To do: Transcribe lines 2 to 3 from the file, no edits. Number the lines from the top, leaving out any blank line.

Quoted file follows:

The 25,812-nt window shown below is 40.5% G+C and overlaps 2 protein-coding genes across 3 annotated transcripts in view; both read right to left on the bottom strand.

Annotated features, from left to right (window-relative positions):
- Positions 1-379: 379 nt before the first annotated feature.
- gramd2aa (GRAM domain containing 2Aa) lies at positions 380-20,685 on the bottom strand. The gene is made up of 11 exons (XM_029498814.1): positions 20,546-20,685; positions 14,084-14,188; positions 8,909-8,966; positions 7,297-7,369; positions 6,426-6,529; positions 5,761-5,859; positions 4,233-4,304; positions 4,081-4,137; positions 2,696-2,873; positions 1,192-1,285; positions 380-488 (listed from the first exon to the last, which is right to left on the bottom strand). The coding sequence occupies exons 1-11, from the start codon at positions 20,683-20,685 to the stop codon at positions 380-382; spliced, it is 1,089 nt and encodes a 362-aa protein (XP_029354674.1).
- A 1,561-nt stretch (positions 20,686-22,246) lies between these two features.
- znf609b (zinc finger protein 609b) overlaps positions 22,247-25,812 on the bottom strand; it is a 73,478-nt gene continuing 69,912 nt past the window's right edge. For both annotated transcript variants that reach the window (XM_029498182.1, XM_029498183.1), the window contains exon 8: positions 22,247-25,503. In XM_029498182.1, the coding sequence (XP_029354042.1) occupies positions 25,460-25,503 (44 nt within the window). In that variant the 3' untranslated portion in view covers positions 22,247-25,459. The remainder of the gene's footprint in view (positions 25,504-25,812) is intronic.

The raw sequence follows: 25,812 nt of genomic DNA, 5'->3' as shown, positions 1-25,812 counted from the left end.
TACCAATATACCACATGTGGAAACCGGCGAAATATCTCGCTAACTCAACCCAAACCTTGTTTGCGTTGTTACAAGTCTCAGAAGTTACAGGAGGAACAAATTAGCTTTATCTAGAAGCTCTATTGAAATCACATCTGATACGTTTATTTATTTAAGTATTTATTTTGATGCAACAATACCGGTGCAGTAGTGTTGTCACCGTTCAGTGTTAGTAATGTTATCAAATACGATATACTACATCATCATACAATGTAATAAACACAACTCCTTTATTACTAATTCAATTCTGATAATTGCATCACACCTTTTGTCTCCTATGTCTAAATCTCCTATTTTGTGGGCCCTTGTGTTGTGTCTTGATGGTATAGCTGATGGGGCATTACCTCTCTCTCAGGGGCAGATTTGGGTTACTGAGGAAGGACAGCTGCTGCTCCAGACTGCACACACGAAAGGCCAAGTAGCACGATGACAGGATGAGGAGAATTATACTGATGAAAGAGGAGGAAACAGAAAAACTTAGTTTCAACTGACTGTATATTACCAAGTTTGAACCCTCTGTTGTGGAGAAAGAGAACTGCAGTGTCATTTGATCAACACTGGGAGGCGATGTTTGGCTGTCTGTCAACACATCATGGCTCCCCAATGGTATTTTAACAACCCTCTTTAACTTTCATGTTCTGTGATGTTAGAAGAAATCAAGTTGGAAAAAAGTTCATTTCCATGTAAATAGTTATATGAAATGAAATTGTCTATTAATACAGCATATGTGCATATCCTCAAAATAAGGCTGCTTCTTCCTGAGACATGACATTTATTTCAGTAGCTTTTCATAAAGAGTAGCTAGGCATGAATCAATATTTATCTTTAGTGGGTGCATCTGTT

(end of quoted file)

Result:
Annotated features, from left to right (window-relative positions):
- Positions 1-379: 379 nt before the first annotated feature.